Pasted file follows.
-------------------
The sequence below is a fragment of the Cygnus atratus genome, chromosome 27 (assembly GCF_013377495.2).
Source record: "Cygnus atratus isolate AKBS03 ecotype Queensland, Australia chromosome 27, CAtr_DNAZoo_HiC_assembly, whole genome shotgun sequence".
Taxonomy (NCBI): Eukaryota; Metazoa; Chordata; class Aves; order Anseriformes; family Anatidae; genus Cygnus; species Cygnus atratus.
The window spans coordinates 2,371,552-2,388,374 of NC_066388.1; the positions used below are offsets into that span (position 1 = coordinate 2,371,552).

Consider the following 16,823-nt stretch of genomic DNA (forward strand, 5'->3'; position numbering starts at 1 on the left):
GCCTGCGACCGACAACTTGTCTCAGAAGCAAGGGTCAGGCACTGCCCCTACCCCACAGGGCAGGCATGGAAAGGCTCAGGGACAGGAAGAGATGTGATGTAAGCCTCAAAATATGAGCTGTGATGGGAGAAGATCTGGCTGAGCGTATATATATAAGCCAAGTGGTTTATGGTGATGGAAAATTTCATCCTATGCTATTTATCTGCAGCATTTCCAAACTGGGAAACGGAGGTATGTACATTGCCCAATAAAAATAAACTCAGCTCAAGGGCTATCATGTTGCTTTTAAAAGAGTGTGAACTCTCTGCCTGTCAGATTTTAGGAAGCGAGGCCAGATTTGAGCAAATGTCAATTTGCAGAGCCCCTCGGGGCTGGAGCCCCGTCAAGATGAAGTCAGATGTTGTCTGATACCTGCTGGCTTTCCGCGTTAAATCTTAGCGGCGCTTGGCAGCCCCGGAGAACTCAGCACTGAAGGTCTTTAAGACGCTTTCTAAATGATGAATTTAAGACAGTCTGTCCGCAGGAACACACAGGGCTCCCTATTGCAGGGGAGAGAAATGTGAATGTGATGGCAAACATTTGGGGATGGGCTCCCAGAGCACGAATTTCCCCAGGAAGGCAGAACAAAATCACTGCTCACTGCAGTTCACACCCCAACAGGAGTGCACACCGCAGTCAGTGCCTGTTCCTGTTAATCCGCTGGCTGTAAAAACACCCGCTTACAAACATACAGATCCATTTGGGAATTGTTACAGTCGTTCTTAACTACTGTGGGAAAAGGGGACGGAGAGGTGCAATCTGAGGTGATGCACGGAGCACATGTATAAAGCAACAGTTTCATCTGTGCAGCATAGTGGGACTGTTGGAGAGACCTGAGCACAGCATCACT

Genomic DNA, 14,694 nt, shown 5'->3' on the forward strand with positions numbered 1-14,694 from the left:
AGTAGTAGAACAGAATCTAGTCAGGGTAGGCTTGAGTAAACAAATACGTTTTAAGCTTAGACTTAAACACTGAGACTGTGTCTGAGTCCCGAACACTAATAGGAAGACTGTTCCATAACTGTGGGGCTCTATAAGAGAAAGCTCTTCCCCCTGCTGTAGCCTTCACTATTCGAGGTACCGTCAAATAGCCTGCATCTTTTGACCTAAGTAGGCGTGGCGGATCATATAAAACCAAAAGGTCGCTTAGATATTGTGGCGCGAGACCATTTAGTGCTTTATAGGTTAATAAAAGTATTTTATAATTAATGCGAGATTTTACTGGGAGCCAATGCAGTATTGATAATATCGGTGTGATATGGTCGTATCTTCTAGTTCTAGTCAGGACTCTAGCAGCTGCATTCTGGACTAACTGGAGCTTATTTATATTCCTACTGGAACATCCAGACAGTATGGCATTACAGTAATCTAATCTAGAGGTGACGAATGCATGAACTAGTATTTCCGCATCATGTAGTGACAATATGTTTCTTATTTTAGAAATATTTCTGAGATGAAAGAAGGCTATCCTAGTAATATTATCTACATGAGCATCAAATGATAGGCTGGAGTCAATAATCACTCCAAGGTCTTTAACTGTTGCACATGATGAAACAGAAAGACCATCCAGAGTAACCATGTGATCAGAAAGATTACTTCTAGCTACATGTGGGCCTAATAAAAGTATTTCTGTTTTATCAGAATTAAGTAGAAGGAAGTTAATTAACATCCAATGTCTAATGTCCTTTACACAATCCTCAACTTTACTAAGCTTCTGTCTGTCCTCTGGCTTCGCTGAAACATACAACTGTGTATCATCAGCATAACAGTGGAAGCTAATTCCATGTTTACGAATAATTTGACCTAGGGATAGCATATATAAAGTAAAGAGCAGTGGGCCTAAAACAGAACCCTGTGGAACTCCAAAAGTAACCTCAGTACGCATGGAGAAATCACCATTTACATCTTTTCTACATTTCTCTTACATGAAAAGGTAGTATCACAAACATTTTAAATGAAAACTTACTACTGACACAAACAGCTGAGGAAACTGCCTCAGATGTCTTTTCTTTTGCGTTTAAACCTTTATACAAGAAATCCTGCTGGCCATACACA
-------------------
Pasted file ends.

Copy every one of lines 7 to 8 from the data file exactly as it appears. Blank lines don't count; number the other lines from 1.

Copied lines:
Genomic DNA, 14,694 nt, shown 5'->3' on the forward strand with positions numbered 1-14,694 from the left:
AGTAGTAGAACAGAATCTAGTCAGGGTAGGCTTGAGTAAACAAATACGTTTTAAGCTTAGACTTAAACACTGAGACTGTGTCTGAGTCCCGAACACTAATAGGAAGACTGTTCCATAACTGTGGGGCTCTATAAGAGAAAGCTCTTCCCCCTGCTGTAGCCTTCACTATTCGAGGTACCGTCAAATAGCCTGCATCTTTTGACCTAAGTAGGCGTGGCGGATCATATAAAACCAAAAGGTCGCTTAGATATTGTGGCGCGAGACCATTTAGTGCTTTATAGGTTAATAAAAGTATTTTATAATTAATGCGAGATTTTACTGGGAGCCAATGCAGTATTGATAATATCGGTGTGATATGGTCGTATCTTCTAGTTCTAGTCAGGACTCTAGCAGCTGCATTCTGGACTAACTGGAGCTTATTTATATTCCTACTGGAACATCCAGACAGTATGGCATTACAGTAATCTAATCTAGAGGTGACGAATGCATGAACTAGTATTTCCGCATCATGTAGTGACAATATGTTTCTTATTTTAGAAATATTTCTGAGATGAAAGAAGGCTATCCTAGTAATATTATCTACATGAGCATCAAATGATAGGCTGGAGTCAATAATCACTCCAAGGTCTTTAACTGTTGCACATGATGAAACAGAAAGACCATCCAGAGTAACCATGTGATCAGAAAGATTACTTCTAGCTACATGTGGGCCTAATAAAAGTATTTCTGTTTTATCAGAATTAAGTAGAAGGAAGTTAATTAACATCCAATGTCTAATGTCCTTTACACAATCCTCAACTTTACTAAGCTTCTGTCTGTCCTCTGGCTTCGCTGAAACATACAACTGTGTATCATCAGCATAACAGTGGAAGCTAATTCCATGTTTACGAATAATTTGACCTAGGGATAGCATATATAAAGTAAAGAGCAGTGGGCCTAAAACAGAACCCTGTGGAACTCCAAAAGTAACCTCAGTACGCATGGAGAAATCACCATTTACATCTTTTCTACATTTCTCTTACATGAAAAGGTAGTATCACAAACATTTTAAATGAAAACTTACTACTGACACAAACAGCTGAGGAAACTGCCTCAGATGTCTTTTCTTTTGCGTTTAAACCTTTATACAAGAAATCCTGCTGGCCATACACA